What To Do If Your Dog Has A Fever
Just like humans, your dog’s temperature will increase to fight off inflammation or infection. A virus, infected cut, bladder infection, and pneumonia are a few of the numerous conditions that can cause a fever. Thus how can you know when you ought to be really concerned?
When to Bring your Dog to the Vet
Generally, every fever should warrant a trip to the vet. It’s best if you let them know what’s happening and get their guidance.
Any temperatures under 103 Degrees Fahrenheit can be monitored for up to 24 hours at home. However, a fever higher than this, or one that persists more than a day, requires a visit to the vet.
A temperature of 105 Degrees Fahrenheit or above can harm a dog’s internal organs and could be fatal. This can be a very serious condition that should be monitored carefully.
With regard to fevers severe enough to need a vet visit, expect your dog to be given anti-inflammatory medication, and receive IV fluids. Your veterinarian is also very likely to suggest blood work to try and figure out the cause of your dog’s fever.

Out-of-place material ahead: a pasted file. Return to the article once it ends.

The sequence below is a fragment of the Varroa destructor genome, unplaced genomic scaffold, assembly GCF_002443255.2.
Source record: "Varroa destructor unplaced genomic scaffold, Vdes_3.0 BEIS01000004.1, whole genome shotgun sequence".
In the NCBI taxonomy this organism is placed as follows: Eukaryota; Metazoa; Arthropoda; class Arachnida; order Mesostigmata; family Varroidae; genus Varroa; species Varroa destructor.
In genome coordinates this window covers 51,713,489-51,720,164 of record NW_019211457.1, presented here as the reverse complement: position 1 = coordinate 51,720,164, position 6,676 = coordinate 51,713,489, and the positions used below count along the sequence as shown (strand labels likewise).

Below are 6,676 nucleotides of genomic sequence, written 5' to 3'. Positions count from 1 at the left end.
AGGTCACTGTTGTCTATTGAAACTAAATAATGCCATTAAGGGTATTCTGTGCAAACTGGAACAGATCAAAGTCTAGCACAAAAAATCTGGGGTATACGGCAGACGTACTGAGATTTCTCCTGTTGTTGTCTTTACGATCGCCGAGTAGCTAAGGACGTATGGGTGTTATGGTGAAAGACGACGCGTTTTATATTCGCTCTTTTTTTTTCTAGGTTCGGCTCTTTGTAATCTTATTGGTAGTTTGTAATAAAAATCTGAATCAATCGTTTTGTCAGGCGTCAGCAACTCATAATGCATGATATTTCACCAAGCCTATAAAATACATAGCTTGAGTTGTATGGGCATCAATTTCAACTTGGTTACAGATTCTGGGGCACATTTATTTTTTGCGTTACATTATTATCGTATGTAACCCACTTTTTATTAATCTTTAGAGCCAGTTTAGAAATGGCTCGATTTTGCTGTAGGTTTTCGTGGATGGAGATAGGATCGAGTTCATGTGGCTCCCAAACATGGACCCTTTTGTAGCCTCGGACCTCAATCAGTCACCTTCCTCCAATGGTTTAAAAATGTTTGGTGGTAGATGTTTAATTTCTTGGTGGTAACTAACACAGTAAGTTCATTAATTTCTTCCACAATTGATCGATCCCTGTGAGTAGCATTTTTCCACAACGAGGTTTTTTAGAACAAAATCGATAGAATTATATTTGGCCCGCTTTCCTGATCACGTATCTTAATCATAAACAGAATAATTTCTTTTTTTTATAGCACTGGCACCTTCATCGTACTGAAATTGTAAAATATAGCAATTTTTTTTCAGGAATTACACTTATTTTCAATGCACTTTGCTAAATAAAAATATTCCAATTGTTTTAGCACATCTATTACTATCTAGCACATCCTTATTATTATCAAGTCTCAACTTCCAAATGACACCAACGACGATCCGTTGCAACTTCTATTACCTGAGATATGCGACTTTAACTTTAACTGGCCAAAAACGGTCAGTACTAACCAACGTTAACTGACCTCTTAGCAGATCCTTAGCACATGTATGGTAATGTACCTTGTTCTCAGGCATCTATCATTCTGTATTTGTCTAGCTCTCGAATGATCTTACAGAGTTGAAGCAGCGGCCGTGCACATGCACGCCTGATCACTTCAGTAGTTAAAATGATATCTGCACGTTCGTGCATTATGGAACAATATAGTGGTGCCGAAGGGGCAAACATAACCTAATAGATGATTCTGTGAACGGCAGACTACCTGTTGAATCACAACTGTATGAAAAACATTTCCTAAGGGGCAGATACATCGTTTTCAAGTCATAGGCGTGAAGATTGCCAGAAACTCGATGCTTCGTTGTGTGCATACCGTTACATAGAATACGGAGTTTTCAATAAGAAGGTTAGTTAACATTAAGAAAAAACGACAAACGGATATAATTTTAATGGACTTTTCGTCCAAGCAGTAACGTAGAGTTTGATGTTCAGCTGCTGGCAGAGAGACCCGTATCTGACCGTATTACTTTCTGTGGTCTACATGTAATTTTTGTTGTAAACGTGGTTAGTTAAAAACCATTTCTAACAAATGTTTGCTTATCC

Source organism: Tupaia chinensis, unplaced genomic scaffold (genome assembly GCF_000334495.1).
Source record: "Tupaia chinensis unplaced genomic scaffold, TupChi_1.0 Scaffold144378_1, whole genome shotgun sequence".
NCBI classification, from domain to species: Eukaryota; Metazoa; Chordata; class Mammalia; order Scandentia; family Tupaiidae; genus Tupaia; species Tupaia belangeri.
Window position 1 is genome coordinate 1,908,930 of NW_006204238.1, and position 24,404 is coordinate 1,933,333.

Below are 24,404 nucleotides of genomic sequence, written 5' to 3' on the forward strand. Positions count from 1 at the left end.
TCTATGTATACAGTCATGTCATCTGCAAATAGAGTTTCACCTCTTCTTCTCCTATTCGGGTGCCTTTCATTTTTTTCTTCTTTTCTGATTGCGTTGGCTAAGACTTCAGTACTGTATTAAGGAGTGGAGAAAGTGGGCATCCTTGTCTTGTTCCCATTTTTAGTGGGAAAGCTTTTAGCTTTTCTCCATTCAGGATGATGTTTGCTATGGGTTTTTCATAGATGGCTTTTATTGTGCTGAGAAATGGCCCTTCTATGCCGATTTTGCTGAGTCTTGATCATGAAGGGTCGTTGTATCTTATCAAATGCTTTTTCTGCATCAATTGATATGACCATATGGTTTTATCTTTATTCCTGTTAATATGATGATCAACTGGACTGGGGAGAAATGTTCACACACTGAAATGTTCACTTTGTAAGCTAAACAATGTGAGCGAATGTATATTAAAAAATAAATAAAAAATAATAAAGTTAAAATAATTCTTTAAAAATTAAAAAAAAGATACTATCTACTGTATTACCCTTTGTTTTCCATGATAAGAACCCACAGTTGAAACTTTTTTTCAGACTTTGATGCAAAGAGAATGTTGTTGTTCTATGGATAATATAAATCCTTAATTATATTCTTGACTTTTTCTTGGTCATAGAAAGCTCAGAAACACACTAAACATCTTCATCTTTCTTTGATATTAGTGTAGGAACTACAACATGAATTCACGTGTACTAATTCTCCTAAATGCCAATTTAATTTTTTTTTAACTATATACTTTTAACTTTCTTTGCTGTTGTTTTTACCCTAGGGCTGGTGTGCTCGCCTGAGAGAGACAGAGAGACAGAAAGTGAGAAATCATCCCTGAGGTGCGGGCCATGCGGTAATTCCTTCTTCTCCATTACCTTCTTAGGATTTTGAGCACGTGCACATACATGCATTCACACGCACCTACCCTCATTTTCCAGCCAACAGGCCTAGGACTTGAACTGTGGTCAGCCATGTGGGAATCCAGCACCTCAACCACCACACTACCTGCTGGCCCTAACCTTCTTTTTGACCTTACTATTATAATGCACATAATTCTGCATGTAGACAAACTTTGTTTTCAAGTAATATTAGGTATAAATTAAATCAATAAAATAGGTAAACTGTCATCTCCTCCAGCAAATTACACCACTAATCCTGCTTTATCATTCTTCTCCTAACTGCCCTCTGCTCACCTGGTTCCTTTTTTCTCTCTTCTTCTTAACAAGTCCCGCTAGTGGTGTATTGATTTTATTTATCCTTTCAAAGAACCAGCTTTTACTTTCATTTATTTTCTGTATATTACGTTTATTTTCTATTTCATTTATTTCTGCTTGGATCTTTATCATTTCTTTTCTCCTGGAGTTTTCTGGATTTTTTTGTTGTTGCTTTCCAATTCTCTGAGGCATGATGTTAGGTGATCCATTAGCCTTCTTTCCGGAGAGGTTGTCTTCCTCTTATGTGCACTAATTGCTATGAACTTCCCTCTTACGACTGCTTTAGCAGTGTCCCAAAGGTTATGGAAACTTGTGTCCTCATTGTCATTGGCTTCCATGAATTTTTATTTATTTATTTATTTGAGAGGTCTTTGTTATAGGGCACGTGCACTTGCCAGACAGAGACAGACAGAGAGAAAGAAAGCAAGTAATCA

Sadly, since several things could cause fever, it’s usually tough to nail down the reason.
What can you do to Reduce your Dog’s Fever?
To reduce your dog’s fever (103 degrees Fahrenheit or above) put water around his ears and paws. Use a soaked cloth or towel. Always monitor his temperature, and once it drops below 103 Fahrenheit, you may stop using the water.
Try to coax him into sipping a little bit of water. You’ll still need to keep an eye on your dog, to ensure his fever doesn’t return, and think about taking him to the veterinarian if he displays other symptoms. Don’t forget: It’s better to be safe than sorry.
Apart from offering him a small amount of water, speak to your vet before you take action to lower your dog’s fever. Giving the dog aspirin, for instance, might prevent the ability to use other medications that are more effective in reducing temperature.
Sometimes your dog’s warm head is because of fever or any of the mentioned factors. You need to take quick measures to find a solution to the problem.
Never think twice about visiting your vet, and always make sure that you never compromise your pet’s health for anything.
Don’t forget, the main thing is to not panic, diagnose the fever correctly, and bring your dog to the vet if he does indeed have a fever. Stick to these steps, and your fuzzy companion ought to be okay.